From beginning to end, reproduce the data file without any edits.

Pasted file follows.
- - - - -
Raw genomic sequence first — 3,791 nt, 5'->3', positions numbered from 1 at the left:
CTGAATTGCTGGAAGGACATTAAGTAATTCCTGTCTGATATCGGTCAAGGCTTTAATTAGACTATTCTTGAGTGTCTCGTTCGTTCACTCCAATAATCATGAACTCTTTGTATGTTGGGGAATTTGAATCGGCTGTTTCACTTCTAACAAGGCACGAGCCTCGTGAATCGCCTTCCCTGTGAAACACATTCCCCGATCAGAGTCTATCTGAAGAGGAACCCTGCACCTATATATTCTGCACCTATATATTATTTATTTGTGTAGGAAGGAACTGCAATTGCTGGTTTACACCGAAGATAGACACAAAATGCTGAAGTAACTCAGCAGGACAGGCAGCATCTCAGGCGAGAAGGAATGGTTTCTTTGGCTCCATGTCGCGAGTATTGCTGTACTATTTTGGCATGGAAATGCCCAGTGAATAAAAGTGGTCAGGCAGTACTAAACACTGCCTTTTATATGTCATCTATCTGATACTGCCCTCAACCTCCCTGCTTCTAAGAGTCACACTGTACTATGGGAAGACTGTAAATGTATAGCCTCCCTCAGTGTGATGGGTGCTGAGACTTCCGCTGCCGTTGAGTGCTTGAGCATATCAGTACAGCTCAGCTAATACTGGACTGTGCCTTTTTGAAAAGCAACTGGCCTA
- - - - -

Raw genomic sequence first — 3,791 nt, 5'->3', positions numbered from 1 at the left:
CTGAATTGCTGGAAGGACATTAAGTAATTCCTGTCTGATATCGGTCAAGGCTTTAATTAGACTATTCTTGAGTGTCTCGTTCGTTCACTCCAATAATCATGAACTCTTTGTATGTTGGGGAATTTGAATCGGCTGTTTCACTTCTAACAAGGCACGAGCCTCGTGAATCGCCTTCCCTGTGAAACACATTCCCCGATCAGAGTCTATCTGAAGAGGAACCCTGCACCTATATATTCTGCACCTATATATTATTTATTTGTGTAGGAAGGAACTGCAATTGCTGGTTTACACCGAAGATAGACACAAAATGCTGAAGTAACTCAGCAGGACAGGCAGCATCTCAGGCGAGAAGGAATGGTTTCTTTGGCTCCATGTCGCGAGTATTGCTGTACTATTTTGGCATGGAAATGCCCAGTGAATAAAAGTGGTCAGGCAGTACTAAACACTGCCTTTTATATGTCATCTATCTGATACTGCCCTCAACCTCCCTGCTTCTAAGAGTCACACTGTACTATGGGAAGACTGTAAATGTATAGCCTCCCTCAGTGTGATGGGTGCTGAGACTTCCGCTGCCGTTGAGTGCTTGAGCATATCAGTACAGCTCAGCTAATACTGGACTGTGCCTTTTTGAAAAGCAACTGGCCTA